Based on the play by Julian Barry (he also wrote the film’s screenplay), the film jumps between periods in Lenny Bruce’s life. The film opens with a bearded Dustin Hoffman nailing one of Lenny Bruce’s later performances slinging jokes about any number of taboo topics with any amount of “obscene language.” Within moments of this sequence and credits, we fly back in time to a younger clean-shaved Lenny Bruce struggling as a new comic. Back and forth the film floats between these two periods of Bruce in peak incendiary form and meeting his wife Honey (Valerie Perrine), his introduction to drugs, and his rise as a comic who refuses to play it clean. In between these moments are some brilliant interview recreations with the cast as older versions of their characters shedding light and depth to the life of Lenny Bruce.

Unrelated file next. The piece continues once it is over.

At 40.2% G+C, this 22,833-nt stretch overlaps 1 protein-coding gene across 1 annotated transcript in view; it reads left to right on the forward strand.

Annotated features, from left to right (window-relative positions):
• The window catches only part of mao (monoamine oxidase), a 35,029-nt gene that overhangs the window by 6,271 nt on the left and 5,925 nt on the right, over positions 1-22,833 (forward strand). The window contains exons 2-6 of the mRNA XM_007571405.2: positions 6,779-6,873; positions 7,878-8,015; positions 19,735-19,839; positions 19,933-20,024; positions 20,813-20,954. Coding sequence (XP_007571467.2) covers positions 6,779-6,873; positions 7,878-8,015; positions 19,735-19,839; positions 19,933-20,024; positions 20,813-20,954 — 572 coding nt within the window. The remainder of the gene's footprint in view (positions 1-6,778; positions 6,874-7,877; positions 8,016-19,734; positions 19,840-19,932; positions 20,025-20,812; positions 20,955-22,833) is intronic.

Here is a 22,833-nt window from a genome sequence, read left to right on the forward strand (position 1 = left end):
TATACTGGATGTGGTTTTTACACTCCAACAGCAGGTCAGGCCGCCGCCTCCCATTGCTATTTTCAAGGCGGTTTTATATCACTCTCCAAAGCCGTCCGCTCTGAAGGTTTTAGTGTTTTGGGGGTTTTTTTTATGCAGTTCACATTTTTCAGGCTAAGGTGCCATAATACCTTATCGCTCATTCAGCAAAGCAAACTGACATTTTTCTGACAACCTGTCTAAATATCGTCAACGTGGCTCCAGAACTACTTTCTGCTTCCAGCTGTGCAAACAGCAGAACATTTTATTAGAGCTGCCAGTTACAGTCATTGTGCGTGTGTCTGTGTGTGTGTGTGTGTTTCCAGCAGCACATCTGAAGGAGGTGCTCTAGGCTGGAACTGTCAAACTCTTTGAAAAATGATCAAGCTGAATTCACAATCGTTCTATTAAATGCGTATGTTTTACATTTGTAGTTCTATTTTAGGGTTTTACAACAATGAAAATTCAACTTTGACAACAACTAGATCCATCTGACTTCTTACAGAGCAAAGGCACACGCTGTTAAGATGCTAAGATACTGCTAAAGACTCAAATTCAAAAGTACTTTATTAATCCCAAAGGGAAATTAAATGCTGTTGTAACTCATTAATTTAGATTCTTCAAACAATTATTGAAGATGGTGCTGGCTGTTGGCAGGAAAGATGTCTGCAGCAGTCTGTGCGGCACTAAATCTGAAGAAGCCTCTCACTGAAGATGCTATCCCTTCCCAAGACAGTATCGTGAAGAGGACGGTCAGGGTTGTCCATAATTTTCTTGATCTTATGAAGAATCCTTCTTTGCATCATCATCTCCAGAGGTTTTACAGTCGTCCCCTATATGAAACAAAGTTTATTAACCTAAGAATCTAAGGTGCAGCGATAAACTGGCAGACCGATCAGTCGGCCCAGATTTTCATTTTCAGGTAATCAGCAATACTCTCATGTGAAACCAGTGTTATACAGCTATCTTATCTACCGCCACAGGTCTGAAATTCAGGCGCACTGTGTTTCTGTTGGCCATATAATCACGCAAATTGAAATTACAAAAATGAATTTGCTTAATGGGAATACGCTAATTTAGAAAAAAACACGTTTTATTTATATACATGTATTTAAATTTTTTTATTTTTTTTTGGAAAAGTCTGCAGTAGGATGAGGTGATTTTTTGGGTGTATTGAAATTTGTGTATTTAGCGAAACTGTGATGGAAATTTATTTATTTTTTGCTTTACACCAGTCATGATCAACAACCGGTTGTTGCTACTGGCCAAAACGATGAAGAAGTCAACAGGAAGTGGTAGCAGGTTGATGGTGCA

If I have one complaint with this film, and granted this is more of a modern-times issue than anything else, it's that it assumes the audience should know who Lenny Bruce is and why he’s so important from the jump. Granted, this film came out in 1974, Bruce had only been dead from an overdose for about eight years. He was still a fresh cultural figure so this approach fits that period, but flash forward fifty years and newcomers may not get why Bruce was so important. Those youngsters out there who've gone through The Marvelous Mrs. Maisel might have some familiarity with the name and his issues, but largely he's a lost figure in modern conversations. I don't quite recall how I heard about Bruce or why when I was a teenager, but it got me interested in tracking down books about him and recordings of his comedy acts (it was a lot harder to do before the internet!). So I had a little familiarity going into Fosse's film, but even then I thought the approach was a bit jarring.